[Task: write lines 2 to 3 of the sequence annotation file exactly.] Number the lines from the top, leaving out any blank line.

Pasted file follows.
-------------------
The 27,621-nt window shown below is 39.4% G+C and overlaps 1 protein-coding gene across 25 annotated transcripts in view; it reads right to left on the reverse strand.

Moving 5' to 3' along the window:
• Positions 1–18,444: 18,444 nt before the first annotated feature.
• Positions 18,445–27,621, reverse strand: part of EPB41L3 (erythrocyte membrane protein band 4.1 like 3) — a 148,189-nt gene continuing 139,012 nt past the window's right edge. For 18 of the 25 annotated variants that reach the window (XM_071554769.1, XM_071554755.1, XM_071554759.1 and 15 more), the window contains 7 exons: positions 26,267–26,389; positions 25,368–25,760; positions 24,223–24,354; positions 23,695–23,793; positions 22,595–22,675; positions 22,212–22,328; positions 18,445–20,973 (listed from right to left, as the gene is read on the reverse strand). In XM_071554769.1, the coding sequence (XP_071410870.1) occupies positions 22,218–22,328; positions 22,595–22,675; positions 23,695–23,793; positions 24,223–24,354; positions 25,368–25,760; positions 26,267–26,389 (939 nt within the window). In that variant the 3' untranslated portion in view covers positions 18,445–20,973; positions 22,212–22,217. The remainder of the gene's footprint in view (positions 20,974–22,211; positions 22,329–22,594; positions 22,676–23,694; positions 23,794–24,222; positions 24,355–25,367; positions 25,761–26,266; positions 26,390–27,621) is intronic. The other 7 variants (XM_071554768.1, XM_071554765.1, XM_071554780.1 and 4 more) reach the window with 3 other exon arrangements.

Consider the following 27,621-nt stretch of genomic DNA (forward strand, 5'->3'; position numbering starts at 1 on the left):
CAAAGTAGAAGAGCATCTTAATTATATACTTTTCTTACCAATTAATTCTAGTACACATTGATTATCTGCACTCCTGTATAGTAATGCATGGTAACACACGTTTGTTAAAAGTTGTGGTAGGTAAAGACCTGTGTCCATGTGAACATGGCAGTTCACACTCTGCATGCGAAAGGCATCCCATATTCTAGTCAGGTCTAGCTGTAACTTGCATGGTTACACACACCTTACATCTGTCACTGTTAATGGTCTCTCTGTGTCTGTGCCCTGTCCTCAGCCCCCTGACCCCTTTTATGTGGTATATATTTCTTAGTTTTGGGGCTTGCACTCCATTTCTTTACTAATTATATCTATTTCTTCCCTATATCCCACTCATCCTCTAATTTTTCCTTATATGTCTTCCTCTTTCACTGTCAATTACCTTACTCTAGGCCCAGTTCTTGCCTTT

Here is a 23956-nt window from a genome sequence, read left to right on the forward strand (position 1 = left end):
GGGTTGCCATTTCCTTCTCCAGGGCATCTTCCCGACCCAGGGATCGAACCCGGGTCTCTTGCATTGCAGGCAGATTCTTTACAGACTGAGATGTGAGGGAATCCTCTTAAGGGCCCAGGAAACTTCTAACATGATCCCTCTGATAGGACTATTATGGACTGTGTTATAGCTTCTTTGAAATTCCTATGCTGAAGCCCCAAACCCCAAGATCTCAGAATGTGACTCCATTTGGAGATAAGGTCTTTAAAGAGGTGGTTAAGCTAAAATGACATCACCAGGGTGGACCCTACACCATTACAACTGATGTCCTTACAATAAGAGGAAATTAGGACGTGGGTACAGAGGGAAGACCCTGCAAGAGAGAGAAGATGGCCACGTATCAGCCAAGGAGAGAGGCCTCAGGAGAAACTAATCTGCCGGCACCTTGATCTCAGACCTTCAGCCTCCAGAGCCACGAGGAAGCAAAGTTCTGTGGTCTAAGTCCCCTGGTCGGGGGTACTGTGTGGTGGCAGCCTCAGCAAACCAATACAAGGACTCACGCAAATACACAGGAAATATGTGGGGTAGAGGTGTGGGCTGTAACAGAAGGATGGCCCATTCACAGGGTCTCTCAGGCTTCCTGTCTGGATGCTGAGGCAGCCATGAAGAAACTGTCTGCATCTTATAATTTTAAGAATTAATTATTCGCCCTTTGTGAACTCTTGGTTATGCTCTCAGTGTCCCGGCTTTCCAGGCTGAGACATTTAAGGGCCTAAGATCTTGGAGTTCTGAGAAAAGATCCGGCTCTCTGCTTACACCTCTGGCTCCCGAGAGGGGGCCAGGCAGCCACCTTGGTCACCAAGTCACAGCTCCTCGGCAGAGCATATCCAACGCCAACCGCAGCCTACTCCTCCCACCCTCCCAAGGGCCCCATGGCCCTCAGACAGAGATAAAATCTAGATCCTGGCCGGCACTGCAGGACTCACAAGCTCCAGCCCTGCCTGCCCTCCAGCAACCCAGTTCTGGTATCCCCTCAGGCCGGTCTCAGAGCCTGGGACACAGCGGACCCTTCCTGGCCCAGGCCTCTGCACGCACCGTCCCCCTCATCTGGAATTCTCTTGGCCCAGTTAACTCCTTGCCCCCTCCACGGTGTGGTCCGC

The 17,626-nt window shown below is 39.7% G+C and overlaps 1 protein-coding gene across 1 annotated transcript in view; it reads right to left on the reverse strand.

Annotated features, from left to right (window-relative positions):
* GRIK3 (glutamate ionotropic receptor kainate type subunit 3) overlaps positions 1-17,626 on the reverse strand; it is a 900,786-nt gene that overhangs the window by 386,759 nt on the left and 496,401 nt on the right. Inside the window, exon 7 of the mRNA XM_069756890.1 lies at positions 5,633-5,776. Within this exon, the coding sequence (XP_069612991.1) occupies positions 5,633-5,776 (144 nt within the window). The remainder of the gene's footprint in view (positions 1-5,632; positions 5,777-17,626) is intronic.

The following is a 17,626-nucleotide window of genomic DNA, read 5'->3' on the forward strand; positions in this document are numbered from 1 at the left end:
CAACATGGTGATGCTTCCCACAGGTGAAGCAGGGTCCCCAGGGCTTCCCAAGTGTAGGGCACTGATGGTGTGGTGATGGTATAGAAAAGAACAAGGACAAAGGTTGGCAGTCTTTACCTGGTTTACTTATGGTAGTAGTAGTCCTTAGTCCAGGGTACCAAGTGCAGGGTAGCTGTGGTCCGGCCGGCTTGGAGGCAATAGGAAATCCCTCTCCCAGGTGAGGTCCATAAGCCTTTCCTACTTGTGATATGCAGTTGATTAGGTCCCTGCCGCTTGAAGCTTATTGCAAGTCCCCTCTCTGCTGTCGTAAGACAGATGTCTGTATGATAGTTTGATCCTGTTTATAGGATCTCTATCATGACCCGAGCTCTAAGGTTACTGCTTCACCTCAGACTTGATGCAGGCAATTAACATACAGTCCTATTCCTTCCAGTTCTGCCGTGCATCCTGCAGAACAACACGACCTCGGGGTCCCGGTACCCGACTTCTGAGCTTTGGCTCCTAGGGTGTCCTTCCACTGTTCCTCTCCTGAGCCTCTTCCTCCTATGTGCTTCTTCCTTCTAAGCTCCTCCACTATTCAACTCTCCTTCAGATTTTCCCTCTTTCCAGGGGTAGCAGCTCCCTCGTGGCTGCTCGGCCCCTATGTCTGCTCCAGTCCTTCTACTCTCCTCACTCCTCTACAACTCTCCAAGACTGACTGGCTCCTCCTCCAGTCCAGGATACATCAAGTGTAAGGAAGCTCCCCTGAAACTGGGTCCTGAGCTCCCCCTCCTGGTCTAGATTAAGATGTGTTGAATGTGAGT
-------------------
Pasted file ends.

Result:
Moving 5' to 3' along the window:
• Positions 1–18,444: 18,444 nt before the first annotated feature.